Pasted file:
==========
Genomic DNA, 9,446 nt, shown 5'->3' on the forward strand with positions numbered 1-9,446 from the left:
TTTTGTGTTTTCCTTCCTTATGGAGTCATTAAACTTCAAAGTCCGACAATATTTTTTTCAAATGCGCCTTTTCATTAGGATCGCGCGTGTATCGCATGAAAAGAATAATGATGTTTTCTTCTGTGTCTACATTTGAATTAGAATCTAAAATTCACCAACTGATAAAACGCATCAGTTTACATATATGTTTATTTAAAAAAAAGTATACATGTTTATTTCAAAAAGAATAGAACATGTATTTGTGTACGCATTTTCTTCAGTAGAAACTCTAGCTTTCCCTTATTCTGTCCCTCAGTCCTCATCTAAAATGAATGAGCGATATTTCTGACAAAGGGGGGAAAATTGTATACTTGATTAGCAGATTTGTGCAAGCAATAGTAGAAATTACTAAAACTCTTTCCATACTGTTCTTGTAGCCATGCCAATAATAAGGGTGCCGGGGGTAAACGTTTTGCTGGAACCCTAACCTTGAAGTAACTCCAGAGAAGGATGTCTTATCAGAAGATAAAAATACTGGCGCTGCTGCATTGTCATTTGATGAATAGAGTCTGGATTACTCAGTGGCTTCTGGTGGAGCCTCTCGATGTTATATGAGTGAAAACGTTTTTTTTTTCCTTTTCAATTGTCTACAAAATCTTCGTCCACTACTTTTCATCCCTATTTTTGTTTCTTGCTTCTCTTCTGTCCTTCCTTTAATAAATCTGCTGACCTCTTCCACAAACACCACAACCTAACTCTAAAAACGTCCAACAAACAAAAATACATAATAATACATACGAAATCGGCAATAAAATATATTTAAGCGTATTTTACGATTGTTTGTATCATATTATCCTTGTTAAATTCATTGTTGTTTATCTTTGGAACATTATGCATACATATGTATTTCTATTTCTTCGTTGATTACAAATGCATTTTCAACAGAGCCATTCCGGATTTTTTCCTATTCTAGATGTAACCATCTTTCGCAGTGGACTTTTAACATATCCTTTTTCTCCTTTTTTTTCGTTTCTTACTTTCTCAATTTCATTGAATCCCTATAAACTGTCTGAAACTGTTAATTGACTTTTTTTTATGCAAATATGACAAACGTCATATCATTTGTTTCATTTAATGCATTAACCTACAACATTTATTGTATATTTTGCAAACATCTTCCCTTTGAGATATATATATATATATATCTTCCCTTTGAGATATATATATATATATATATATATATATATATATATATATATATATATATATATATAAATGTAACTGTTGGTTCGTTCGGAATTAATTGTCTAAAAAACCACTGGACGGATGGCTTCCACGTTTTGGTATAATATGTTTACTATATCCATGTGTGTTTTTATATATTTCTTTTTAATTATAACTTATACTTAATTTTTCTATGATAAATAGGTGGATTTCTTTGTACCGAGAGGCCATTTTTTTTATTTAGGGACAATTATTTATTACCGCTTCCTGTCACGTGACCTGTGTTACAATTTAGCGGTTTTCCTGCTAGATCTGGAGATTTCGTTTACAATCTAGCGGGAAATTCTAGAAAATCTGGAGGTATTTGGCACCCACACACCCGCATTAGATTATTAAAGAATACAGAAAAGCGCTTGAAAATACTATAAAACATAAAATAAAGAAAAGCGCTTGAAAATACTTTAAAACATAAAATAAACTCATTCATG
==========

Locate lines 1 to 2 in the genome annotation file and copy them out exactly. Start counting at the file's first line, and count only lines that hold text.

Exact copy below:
Genomic DNA, 9,446 nt, shown 5'->3' on the forward strand with positions numbered 1-9,446 from the left:
TTTTGTGTTTTCCTTCCTTATGGAGTCATTAAACTTCAAAGTCCGACAATATTTTTTTCAAATGCGCCTTTTCATTAGGATCGCGCGTGTATCGCATGAAAAGAATAATGATGTTTTCTTCTGTGTCTACATTTGAATTAGAATCTAAAATTCACCAACTGATAAAACGCATCAGTTTACATATATGTTTATTTAAAAAAAAGTATACATGTTTATTTCAAAAAGAATAGAACATGTATTTGTGTACGCATTTTCTTCAGTAGAAACTCTAGCTTTCCCTTATTCTGTCCCTCAGTCCTCATCTAAAATGAATGAGCGATATTTCTGACAAAGGGGGGAAAATTGTATACTTGATTAGCAGATTTGTGCAAGCAATAGTAGAAATTACTAAAACTCTTTCCATACTGTTCTTGTAGCCATGCCAATAATAAGGGTGCCGGGGGTAAACGTTTTGCTGGAACCCTAACCTTGAAGTAACTCCAGAGAAGGATGTCTTATCAGAAGATAAAAATACTGGCGCTGCTGCATTGTCATTTGATGAATAGAGTCTGGATTACTCAGTGGCTTCTGGTGGAGCCTCTCGATGTTATATGAGTGAAAACGTTTTTTTTTTCCTTTTCAATTGTCTACAAAATCTTCGTCCACTACTTTTCATCCCTATTTTTGTTTCTTGCTTCTCTTCTGTCCTTCCTTTAATAAATCTGCTGACCTCTTCCACAAACACCACAACCTAACTCTAAAAACGTCCAACAAACAAAAATACATAATAATACATACGAAATCGGCAATAAAATATATTTAAGCGTATTTTACGATTGTTTGTATCATATTATCCTTGTTAAATTCATTGTTGTTTATCTTTGGAACATTATGCATACATATGTATTTCTATTTCTTCGTTGATTACAAATGCATTTTCAACAGAGCCATTCCGGATTTTTTCCTATTCTAGATGTAACCATCTTTCGCAGTGGACTTTTAACATATCCTTTTTCTCCTTTTTTTTCGTTTCTTACTTTCTCAATTTCATTGAATCCCTATAAACTGTCTGAAACTGTTAATTGACTTTTTTTTATGCAAATATGACAAACGTCATATCATTTGTTTCATTTAATGCATTAACCTACAACATTTATTGTATATTTTGCAAACATCTTCCCTTTGAGATATATATATATATATATCTTCCCTTTGAGATATATATATATATATATATATATATATATATATATATATATATATATATATATATAAATGTAACTGTTGGTTCGTTCGGAATTAATTGTCTAAAAAACCACTGGACGGATGGCTTCCACGTTTTGGTATAATATGTTTACTATATCCATGTGTGTTTTTATATATTTCTTTTTAATTATAACTTATACTTAATTTTTCTATGATAAATAGGTGGATTTCTTTGTACCGAGAGGCCATTTTTTTTATTTAGGGACAATTATTTATTACCGCTTCCTGTCACGTGACCTGTGTTACAATTTAGCGGTTTTCCTGCTAGATCTGGAGATTTCGTTTACAATCTAGCGGGAAATTCTAGAAAATCTGGAGGTATTTGGCACCCACACACCCGCATTAGATTATTAAAGAATACAGAAAAGCGCTTGAAAATACTATAAAACATAAAATAAAGAAAAGCGCTTGAAAATACTTTAAAACATAAAATAAACTCATTCATG